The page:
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Using the suffix "able", many verbs can be made into adjectives that describe what it is that the relevant (perhaps implicit) subject can perform or be allowed to do according to the verb. Examples:

  • understandable (from S can be understood)
  • destructible
  • learnable
  • incrementable

Now I am looking for a suffix that says that the subject is not just able to do this, but it must be done like that.

One way around it, would be to say the oposite and negate it. So for "must stay", we can use the anonym "destruct", make it the adjective "destructiable" and negate it:

  • indestructible, undestroyable, unbreakable, unwreckable

But I would prefer a syllable that adds the "must" at the end. So for example: There exist "incremental learning" and "batch learning" (learning on thing after the other, learning everything at once). These two words are jargon in machine learning.

So, now I want to say that some learning technique "enables learning one thing after the other", so I call it "incrementable learning" (the technique might also allow batch learning, but it also allows incremental learning).

Now I want to say a different technique enables to learn in batch, so is "batchable learning" (but it could also enable incrementale learning - this is not clarified!).

Now I want to say a third (different) technique only enables batch learning. No incremental learning is possible, so it is "batch-must learning"...? What is the right syllable - if there is one...

Looking for an antonym at https://en.wiktionary.org/wiki/incrementable did not help.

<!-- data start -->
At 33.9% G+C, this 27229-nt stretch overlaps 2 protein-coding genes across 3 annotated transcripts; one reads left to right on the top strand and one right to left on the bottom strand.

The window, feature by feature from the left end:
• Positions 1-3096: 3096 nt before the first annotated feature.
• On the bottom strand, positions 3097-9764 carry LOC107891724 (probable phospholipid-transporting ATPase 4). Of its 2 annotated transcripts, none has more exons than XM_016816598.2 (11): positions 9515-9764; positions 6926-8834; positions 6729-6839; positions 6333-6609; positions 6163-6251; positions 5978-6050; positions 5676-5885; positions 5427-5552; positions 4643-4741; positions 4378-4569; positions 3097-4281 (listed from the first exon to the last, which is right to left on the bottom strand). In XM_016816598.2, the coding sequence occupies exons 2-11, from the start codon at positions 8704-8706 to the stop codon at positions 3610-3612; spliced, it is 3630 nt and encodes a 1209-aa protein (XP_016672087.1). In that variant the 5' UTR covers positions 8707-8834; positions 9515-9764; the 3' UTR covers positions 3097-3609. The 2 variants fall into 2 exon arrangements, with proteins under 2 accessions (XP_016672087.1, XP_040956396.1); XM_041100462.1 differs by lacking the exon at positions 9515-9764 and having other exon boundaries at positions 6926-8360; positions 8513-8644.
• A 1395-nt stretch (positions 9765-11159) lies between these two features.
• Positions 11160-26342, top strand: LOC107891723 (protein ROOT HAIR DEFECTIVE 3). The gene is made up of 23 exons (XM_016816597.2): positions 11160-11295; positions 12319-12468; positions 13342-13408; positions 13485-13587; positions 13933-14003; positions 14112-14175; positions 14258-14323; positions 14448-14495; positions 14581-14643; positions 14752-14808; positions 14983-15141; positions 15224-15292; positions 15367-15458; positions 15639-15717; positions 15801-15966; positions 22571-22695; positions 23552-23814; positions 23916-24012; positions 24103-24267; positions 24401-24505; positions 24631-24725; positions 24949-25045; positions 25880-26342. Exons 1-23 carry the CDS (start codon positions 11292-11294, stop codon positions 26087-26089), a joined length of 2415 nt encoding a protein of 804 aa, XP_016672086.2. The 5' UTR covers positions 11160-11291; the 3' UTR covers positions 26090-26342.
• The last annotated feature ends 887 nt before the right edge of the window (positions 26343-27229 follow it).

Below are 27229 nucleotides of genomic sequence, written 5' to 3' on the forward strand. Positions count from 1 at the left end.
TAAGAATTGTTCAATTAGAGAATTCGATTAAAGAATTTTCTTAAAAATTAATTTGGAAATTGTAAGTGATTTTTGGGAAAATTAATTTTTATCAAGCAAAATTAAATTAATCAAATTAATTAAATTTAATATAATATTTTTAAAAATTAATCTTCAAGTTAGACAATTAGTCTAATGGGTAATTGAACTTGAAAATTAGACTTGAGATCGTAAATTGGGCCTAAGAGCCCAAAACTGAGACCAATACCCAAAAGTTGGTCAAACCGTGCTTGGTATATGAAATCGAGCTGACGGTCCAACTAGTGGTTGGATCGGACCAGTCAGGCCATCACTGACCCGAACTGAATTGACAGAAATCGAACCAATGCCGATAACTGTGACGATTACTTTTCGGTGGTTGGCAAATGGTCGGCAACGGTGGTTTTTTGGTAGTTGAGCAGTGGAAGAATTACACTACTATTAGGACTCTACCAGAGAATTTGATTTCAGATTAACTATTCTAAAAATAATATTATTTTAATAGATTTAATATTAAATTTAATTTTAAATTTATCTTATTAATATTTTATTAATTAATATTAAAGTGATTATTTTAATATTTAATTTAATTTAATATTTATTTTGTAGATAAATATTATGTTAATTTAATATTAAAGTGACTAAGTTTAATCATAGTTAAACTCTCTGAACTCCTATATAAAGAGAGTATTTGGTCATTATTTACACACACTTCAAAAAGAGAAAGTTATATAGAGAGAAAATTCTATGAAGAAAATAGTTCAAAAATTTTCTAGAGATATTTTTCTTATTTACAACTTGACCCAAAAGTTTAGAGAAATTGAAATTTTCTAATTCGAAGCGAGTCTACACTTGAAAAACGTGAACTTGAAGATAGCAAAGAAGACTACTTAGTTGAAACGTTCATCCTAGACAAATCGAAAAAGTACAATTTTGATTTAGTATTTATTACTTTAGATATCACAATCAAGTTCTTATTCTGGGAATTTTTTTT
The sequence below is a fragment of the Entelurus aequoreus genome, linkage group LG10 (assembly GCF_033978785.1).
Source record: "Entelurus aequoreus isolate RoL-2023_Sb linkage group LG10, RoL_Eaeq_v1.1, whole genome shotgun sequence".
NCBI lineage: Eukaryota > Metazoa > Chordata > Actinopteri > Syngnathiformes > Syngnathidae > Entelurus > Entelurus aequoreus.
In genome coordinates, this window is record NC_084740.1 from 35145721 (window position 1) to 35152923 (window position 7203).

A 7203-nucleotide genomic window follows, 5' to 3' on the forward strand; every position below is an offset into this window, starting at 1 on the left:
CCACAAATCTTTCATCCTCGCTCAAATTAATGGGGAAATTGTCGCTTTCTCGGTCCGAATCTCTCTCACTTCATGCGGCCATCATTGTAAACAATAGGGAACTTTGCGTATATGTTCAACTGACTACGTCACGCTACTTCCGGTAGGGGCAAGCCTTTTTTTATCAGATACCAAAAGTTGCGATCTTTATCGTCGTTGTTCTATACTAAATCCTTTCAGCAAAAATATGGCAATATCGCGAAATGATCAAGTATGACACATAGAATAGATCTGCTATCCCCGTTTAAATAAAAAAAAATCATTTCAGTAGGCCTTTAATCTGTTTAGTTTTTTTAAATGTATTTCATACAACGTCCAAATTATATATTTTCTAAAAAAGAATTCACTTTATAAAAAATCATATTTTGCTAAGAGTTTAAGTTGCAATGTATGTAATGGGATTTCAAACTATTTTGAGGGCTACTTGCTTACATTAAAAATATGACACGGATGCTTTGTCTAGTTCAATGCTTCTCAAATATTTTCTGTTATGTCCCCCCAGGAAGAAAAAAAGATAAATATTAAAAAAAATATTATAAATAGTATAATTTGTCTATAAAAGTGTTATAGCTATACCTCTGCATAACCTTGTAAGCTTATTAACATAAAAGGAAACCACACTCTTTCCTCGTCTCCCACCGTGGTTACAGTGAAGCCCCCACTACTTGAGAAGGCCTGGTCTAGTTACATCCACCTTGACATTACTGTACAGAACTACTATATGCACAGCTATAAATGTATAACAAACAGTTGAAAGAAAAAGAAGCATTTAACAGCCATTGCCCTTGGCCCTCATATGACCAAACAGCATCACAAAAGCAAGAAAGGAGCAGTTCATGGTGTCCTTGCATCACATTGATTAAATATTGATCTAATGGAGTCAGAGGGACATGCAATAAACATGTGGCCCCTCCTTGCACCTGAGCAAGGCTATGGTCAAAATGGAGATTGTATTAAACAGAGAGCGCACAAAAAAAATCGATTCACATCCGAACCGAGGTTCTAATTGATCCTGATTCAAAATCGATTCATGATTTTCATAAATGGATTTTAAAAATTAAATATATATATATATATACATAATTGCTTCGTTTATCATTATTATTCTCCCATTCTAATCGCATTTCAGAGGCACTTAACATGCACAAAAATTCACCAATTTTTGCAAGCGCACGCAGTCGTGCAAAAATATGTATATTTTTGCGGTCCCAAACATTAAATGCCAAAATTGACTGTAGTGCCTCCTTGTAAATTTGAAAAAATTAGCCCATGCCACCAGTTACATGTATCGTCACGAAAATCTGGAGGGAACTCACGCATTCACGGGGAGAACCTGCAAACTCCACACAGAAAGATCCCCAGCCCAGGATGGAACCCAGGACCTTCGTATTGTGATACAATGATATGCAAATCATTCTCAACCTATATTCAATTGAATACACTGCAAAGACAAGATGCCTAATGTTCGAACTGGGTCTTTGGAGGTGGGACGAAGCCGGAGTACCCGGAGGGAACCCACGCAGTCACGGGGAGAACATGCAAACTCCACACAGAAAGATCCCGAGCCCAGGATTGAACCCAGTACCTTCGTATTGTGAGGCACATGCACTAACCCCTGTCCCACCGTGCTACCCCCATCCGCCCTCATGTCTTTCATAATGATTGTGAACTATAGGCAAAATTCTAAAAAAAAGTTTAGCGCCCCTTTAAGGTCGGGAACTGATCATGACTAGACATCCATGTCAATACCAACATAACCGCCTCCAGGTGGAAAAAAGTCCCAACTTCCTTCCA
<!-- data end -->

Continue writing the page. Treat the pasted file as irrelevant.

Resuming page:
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Short answer

Use -only as a suffix to the attributively used noun.

For instance:

  • incremental-only learning
  • batch-only learning

Discussion

First of all, this is a somewhat strange question. In the area of computer science and artificial intelligence, there is a term called online machine learning. It includes several different types of algorithms for such learning, including incremental learning and batch learning.

The starting point of this question is that we can also use the words incrementable learning and batchable learning, to refer to the types of learning that are possible in certain situations.

But while incrementable is an understandably derived word using the normal rules of syntax, and Google Scholar shows 1,570 hits for it in scientific articles, it's not nearly as common as the simpler incremental. In comparison, Google Scholar shows 3,130,000 hits for incremental.

Comparing the two at Google Books Ngram Viewer, although incrementable exists, it is essentially a flat line at the bottom of a graph in comparison to incremental.

incrementable versus incremental

As uncommon as incrementable is, batchable is even less common.

Google Scholar shows only 329 hits for batchable in scientific articles as opposed to 4,150,000 hits for batch. Meanwhile, Google Books Ngram Viewer shows no results at all for batchable.

So, while both are understandable, and they have been used by some people, they are far from the common way of expressing such an idea.

It would be more common to rephrase the two:

  • incrementable learning → capable of incremental learning
  • batchable learning → capable of batch learning

Using -only

The use of only as an adjective is well defined:

[Merriam-Webster]
2 a : alone in a class or category : SOLE
       // the only one left
       // the only known species
       // She's the only person you can really trust.